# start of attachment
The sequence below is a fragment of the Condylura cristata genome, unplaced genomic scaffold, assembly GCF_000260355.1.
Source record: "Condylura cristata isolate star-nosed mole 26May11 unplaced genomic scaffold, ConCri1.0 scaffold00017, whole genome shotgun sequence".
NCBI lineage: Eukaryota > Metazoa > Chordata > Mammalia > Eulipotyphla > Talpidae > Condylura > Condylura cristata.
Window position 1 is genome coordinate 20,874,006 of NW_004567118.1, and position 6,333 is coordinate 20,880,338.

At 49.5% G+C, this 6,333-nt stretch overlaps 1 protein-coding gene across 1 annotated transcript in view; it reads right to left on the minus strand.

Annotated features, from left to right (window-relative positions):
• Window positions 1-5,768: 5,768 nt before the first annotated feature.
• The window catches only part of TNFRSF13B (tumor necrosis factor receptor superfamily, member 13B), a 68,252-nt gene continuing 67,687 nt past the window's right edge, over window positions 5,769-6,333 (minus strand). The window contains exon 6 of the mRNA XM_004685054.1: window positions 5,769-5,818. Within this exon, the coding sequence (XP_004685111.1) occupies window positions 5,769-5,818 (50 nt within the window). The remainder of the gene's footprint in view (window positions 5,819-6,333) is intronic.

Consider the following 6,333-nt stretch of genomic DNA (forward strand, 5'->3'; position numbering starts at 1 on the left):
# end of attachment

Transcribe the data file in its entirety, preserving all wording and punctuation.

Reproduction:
The sequence below is a fragment of the Condylura cristata genome, unplaced genomic scaffold, assembly GCF_000260355.1.
Source record: "Condylura cristata isolate star-nosed mole 26May11 unplaced genomic scaffold, ConCri1.0 scaffold00017, whole genome shotgun sequence".
NCBI lineage: Eukaryota > Metazoa > Chordata > Mammalia > Eulipotyphla > Talpidae > Condylura > Condylura cristata.
Window position 1 is genome coordinate 20,874,006 of NW_004567118.1, and position 6,333 is coordinate 20,880,338.

At 49.5% G+C, this 6,333-nt stretch overlaps 1 protein-coding gene across 1 annotated transcript in view; it reads right to left on the minus strand.

Annotated features, from left to right (window-relative positions):
• Window positions 1-5,768: 5,768 nt before the first annotated feature.
• The window catches only part of TNFRSF13B (tumor necrosis factor receptor superfamily, member 13B), a 68,252-nt gene continuing 67,687 nt past the window's right edge, over window positions 5,769-6,333 (minus strand). The window contains exon 6 of the mRNA XM_004685054.1: window positions 5,769-5,818. Within this exon, the coding sequence (XP_004685111.1) occupies window positions 5,769-5,818 (50 nt within the window). The remainder of the gene's footprint in view (window positions 5,819-6,333) is intronic.

Consider the following 6,333-nt stretch of genomic DNA (forward strand, 5'->3'; position numbering starts at 1 on the left):